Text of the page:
Keep the change: Canadians furious after estimating Rogers outage credit

Jul 11 2022, 4:25 pm

After Rogers’ prolonged internet and wireless service outage, subscribers are discussing how much they could get in credit from the communications company, and it could likely be a tiny amount.

On Saturday, Rogers President and CEO Tony Staffieri said the company will “proactively apply a credit to all customers impacted by the outage,” which spanned over two days, starting at around 5 am ET on Friday.

Customers woke up to find themselves completely offline and unable to start their work day. Many flocked to their nearest Starbucks and scrambled to find reliable internet. The outage brought business to a standstill.

“We will make this right,” Staffieri told subscribers in a reassuring letter.

People began calculating how much this outage credit could be. Of course, the amount might vary given the package you’re signed up for, but it could be an average of less than $4 per subscriber.

“Rogers ARPU (Average Revenue Per Unit) is $57.24, which means that the average Rogers Customer will receive an account credit of $3.80,” tweeted human rights activist Rob Gill. “RETWEET IF THIS IS NOT ENOUGH!”

You could figure out the amount you might receive by calculating how much you pay per day according to your bill. Multiply that by the number of days you were affected by the outage.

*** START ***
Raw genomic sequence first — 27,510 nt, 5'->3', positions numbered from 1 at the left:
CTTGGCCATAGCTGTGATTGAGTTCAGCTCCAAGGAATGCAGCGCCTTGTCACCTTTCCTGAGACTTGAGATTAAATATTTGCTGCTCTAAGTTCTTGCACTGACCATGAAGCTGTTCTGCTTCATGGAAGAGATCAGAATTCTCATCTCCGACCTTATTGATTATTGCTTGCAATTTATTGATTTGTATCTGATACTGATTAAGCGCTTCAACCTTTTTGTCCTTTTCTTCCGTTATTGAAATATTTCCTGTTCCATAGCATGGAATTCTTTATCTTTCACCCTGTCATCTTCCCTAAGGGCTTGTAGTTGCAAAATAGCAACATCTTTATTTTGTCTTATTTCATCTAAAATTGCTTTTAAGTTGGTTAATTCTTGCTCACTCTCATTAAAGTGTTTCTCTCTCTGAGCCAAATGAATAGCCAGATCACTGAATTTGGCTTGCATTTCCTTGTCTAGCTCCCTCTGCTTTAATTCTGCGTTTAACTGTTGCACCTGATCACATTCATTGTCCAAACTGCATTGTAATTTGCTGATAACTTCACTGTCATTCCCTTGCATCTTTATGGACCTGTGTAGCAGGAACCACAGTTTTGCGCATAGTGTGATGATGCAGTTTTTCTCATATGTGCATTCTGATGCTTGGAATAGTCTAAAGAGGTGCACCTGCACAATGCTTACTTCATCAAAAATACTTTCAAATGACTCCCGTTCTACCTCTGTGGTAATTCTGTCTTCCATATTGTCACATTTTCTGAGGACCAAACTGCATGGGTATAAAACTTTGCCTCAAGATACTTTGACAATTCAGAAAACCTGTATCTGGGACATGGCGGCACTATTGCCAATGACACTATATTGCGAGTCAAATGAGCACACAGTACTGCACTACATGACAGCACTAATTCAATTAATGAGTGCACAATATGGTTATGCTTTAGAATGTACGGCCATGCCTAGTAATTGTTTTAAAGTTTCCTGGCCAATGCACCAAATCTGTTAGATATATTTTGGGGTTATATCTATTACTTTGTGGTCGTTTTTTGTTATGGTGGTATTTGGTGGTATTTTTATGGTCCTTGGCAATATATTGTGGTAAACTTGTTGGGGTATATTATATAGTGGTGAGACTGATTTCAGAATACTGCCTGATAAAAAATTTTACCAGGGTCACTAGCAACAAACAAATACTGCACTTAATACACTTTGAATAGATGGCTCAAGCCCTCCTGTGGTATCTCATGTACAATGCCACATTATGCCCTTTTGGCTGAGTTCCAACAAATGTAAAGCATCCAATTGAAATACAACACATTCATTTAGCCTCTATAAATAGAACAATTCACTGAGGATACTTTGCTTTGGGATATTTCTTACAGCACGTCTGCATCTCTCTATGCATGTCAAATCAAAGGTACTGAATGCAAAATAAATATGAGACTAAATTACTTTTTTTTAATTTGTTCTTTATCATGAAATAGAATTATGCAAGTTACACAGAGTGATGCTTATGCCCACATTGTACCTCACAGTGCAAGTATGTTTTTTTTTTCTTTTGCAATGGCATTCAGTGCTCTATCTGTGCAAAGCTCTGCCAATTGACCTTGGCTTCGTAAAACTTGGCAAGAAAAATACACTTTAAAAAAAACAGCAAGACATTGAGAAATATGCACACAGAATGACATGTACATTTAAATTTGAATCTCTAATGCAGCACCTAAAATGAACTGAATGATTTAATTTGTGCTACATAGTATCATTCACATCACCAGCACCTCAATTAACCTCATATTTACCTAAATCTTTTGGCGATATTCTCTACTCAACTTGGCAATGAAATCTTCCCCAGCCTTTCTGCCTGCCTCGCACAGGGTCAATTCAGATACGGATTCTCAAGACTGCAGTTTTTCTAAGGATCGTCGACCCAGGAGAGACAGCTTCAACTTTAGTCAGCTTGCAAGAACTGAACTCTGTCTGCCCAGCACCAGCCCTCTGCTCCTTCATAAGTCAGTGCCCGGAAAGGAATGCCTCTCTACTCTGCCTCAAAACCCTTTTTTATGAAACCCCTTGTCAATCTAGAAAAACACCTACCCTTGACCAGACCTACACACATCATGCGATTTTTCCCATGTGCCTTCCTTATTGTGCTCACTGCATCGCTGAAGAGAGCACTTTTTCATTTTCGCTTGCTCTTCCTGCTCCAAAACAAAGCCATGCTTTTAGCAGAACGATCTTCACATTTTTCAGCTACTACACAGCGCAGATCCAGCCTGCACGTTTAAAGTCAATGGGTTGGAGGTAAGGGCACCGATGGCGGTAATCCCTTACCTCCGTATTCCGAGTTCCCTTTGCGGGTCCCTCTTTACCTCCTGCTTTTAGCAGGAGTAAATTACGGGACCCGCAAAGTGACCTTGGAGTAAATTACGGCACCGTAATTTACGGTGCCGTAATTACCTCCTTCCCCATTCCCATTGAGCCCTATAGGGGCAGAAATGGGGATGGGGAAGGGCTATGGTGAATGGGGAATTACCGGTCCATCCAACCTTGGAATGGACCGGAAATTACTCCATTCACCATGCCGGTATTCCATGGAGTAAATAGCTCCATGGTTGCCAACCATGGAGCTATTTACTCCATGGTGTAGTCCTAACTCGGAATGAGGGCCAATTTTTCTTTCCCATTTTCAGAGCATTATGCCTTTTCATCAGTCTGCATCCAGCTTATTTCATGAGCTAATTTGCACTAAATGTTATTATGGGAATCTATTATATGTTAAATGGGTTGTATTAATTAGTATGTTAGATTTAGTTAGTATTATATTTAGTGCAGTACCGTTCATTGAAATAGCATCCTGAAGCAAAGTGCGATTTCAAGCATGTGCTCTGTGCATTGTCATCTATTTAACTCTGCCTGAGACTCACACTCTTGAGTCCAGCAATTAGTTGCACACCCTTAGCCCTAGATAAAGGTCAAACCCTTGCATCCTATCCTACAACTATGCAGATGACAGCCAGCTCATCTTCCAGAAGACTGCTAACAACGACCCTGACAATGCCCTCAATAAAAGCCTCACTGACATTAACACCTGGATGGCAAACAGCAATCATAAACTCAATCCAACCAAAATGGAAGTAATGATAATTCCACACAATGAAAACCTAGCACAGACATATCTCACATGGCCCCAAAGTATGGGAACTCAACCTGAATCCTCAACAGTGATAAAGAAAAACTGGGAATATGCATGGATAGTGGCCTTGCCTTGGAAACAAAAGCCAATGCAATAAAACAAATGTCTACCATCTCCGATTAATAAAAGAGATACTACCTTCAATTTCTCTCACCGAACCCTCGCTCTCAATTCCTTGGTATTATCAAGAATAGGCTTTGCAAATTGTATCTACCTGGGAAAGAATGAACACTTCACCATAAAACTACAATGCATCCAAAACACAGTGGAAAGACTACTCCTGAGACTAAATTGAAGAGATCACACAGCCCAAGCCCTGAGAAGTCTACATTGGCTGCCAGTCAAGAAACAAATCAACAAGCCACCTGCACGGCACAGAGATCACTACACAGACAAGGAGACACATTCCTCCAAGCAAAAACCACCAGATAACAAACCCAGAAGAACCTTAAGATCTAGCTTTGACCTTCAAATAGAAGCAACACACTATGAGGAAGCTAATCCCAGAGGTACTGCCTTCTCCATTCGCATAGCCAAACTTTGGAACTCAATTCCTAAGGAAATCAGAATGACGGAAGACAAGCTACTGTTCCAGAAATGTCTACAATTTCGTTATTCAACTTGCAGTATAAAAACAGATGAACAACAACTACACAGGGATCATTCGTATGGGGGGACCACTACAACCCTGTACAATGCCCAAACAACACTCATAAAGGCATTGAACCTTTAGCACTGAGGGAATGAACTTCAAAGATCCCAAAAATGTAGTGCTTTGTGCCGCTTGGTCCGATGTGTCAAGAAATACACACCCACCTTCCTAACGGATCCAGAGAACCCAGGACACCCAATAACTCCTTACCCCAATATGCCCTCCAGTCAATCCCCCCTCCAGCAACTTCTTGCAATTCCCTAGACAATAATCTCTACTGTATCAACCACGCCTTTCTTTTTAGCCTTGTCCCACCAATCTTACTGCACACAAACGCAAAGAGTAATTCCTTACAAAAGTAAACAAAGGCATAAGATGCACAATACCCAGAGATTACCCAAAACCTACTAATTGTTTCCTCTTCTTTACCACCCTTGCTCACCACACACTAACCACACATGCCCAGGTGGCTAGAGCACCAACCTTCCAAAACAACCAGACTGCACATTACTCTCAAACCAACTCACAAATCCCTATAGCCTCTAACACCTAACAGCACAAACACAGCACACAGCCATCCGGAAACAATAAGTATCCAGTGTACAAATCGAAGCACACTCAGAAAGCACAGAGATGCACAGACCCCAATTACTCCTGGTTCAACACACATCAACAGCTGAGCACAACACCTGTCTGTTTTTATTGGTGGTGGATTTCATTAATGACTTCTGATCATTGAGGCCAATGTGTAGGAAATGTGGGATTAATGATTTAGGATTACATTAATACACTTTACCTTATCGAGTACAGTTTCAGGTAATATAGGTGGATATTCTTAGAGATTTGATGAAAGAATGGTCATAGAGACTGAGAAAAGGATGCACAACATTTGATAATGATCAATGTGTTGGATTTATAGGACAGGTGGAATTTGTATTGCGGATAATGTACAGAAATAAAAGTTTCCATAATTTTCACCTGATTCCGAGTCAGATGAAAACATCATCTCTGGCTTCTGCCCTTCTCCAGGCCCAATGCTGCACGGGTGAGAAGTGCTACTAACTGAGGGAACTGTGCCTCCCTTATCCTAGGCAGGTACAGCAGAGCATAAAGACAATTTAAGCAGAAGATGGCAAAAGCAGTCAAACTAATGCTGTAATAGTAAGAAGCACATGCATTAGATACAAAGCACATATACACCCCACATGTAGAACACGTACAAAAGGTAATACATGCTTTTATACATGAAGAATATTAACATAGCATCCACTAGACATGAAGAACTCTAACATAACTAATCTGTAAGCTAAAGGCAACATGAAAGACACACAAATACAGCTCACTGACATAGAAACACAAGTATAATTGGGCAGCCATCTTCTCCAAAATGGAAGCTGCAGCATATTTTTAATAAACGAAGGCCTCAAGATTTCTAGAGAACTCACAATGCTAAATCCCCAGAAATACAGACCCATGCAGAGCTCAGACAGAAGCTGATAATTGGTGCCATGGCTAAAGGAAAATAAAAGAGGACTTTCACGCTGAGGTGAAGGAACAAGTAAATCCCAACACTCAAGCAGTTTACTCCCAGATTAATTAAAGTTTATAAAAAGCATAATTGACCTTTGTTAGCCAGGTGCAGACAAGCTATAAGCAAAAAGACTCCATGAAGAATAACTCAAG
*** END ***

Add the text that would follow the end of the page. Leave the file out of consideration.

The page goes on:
“This is not enough! I lost business over this!” said a Newfoundland resident — one of the thousands airing their frustration with the internet service provider.

Another Canadian, a Fido subscriber who drives an Uber, said he lost around $200 on Friday.

One Torontonian complained about Rogers’ per-day late payment chargers being higher than the $3.80 amount, which is just about enough to buy a small latte at a coffee shop in the city.

Gill suggests personally escalating the matter if you want to be compensated further.

Aside from affecting Rogers subscribers, the outage also impacted Interac, debit card, and credit card users. It caused flight delays and problems with ticket bookings nationwide. But the most detrimental part of the situation may have been the fact that people could not dial 911 for emergencies.

These things have left Canadians wondering what Rogers will do for those outside of their customer base.

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